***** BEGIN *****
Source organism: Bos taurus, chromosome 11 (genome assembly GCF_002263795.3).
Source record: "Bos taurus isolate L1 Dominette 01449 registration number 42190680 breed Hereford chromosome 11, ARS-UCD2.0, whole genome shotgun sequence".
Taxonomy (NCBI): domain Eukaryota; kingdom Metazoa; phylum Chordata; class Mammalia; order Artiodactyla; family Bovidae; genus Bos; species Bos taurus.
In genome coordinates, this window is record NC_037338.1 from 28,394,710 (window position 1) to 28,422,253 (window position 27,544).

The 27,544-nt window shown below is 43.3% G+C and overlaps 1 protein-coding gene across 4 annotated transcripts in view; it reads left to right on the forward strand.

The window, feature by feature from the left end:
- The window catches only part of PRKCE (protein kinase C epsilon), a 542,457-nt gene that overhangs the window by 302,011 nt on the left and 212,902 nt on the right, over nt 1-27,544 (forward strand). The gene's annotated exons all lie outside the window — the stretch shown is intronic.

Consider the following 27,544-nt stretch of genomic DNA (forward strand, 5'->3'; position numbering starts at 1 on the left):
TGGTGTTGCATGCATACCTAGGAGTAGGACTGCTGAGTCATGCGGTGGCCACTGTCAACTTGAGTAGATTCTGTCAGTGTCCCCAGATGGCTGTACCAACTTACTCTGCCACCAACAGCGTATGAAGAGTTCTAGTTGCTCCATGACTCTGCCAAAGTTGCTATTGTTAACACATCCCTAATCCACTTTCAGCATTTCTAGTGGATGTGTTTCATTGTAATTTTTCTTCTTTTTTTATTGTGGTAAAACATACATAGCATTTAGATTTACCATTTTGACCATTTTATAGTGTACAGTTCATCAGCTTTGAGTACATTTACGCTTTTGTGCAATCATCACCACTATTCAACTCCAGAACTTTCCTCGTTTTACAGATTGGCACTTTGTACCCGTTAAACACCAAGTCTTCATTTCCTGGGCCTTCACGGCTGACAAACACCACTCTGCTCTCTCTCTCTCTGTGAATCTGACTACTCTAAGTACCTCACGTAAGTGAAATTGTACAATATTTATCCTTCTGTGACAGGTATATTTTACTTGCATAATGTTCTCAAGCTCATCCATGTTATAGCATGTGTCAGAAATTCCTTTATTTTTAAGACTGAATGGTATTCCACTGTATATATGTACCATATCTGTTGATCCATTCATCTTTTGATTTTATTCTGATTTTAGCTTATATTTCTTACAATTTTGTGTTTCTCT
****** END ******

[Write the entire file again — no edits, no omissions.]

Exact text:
Source organism: Bos taurus, chromosome 11 (genome assembly GCF_002263795.3).
Source record: "Bos taurus isolate L1 Dominette 01449 registration number 42190680 breed Hereford chromosome 11, ARS-UCD2.0, whole genome shotgun sequence".
Taxonomy (NCBI): domain Eukaryota; kingdom Metazoa; phylum Chordata; class Mammalia; order Artiodactyla; family Bovidae; genus Bos; species Bos taurus.
In genome coordinates, this window is record NC_037338.1 from 28,394,710 (window position 1) to 28,422,253 (window position 27,544).

The 27,544-nt window shown below is 43.3% G+C and overlaps 1 protein-coding gene across 4 annotated transcripts in view; it reads left to right on the forward strand.

The window, feature by feature from the left end:
- The window catches only part of PRKCE (protein kinase C epsilon), a 542,457-nt gene that overhangs the window by 302,011 nt on the left and 212,902 nt on the right, over nt 1-27,544 (forward strand). The gene's annotated exons all lie outside the window — the stretch shown is intronic.

Consider the following 27,544-nt stretch of genomic DNA (forward strand, 5'->3'; position numbering starts at 1 on the left):
TGGTGTTGCATGCATACCTAGGAGTAGGACTGCTGAGTCATGCGGTGGCCACTGTCAACTTGAGTAGATTCTGTCAGTGTCCCCAGATGGCTGTACCAACTTACTCTGCCACCAACAGCGTATGAAGAGTTCTAGTTGCTCCATGACTCTGCCAAAGTTGCTATTGTTAACACATCCCTAATCCACTTTCAGCATTTCTAGTGGATGTGTTTCATTGTAATTTTTCTTCTTTTTTTATTGTGGTAAAACATACATAGCATTTAGATTTACCATTTTGACCATTTTATAGTGTACAGTTCATCAGCTTTGAGTACATTTACGCTTTTGTGCAATCATCACCACTATTCAACTCCAGAACTTTCCTCGTTTTACAGATTGGCACTTTGTACCCGTTAAACACCAAGTCTTCATTTCCTGGGCCTTCACGGCTGACAAACACCACTCTGCTCTCTCTCTCTCTGTGAATCTGACTACTCTAAGTACCTCACGTAAGTGAAATTGTACAATATTTATCCTTCTGTGACAGGTATATTTTACTTGCATAATGTTCTCAAGCTCATCCATGTTATAGCATGTGTCAGAAATTCCTTTATTTTTAAGACTGAATGGTATTCCACTGTATATATGTACCATATCTGTTGATCCATTCATCTTTTGATTTTATTCTGATTTTAGCTTATATTTCTTACAATTTTGTGTTTCTCT